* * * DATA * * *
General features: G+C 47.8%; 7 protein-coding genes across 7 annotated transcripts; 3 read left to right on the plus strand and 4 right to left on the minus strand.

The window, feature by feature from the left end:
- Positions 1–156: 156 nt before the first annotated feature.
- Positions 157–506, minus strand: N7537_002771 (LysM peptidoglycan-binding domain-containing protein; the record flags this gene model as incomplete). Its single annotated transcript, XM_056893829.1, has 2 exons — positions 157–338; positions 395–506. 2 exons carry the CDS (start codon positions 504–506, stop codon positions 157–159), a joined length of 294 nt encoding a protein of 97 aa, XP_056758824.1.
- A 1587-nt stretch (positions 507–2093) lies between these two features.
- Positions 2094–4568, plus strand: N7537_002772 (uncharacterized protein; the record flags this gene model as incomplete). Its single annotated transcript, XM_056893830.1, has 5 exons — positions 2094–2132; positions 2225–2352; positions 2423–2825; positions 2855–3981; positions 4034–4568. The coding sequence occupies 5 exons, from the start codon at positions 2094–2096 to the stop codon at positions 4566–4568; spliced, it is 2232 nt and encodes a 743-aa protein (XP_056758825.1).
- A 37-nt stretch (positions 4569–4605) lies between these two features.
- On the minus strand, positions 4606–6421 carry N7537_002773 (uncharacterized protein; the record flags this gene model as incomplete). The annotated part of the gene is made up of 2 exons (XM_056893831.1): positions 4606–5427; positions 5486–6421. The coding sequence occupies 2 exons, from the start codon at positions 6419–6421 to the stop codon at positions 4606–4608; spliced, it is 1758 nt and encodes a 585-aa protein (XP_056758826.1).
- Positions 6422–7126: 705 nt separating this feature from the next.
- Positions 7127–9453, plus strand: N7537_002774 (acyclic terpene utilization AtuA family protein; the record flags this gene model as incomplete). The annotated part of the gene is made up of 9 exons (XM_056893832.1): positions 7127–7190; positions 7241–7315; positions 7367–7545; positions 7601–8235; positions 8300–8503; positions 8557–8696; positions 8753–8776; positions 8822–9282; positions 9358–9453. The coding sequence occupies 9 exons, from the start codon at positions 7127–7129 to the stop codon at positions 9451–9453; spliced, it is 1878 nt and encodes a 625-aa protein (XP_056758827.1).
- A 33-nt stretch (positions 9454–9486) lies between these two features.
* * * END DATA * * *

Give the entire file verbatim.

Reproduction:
General features: G+C 47.8%; 7 protein-coding genes across 7 annotated transcripts; 3 read left to right on the plus strand and 4 right to left on the minus strand.

The window, feature by feature from the left end:
- Positions 1–156: 156 nt before the first annotated feature.
- Positions 157–506, minus strand: N7537_002771 (LysM peptidoglycan-binding domain-containing protein; the record flags this gene model as incomplete). Its single annotated transcript, XM_056893829.1, has 2 exons — positions 157–338; positions 395–506. 2 exons carry the CDS (start codon positions 504–506, stop codon positions 157–159), a joined length of 294 nt encoding a protein of 97 aa, XP_056758824.1.
- A 1587-nt stretch (positions 507–2093) lies between these two features.
- Positions 2094–4568, plus strand: N7537_002772 (uncharacterized protein; the record flags this gene model as incomplete). Its single annotated transcript, XM_056893830.1, has 5 exons — positions 2094–2132; positions 2225–2352; positions 2423–2825; positions 2855–3981; positions 4034–4568. The coding sequence occupies 5 exons, from the start codon at positions 2094–2096 to the stop codon at positions 4566–4568; spliced, it is 2232 nt and encodes a 743-aa protein (XP_056758825.1).
- A 37-nt stretch (positions 4569–4605) lies between these two features.
- On the minus strand, positions 4606–6421 carry N7537_002773 (uncharacterized protein; the record flags this gene model as incomplete). The annotated part of the gene is made up of 2 exons (XM_056893831.1): positions 4606–5427; positions 5486–6421. The coding sequence occupies 2 exons, from the start codon at positions 6419–6421 to the stop codon at positions 4606–4608; spliced, it is 1758 nt and encodes a 585-aa protein (XP_056758826.1).
- Positions 6422–7126: 705 nt separating this feature from the next.
- Positions 7127–9453, plus strand: N7537_002774 (acyclic terpene utilization AtuA family protein; the record flags this gene model as incomplete). The annotated part of the gene is made up of 9 exons (XM_056893832.1): positions 7127–7190; positions 7241–7315; positions 7367–7545; positions 7601–8235; positions 8300–8503; positions 8557–8696; positions 8753–8776; positions 8822–9282; positions 9358–9453. The coding sequence occupies 9 exons, from the start codon at positions 7127–7129 to the stop codon at positions 9451–9453; spliced, it is 1878 nt and encodes a 625-aa protein (XP_056758827.1).
- A 33-nt stretch (positions 9454–9486) lies between these two features.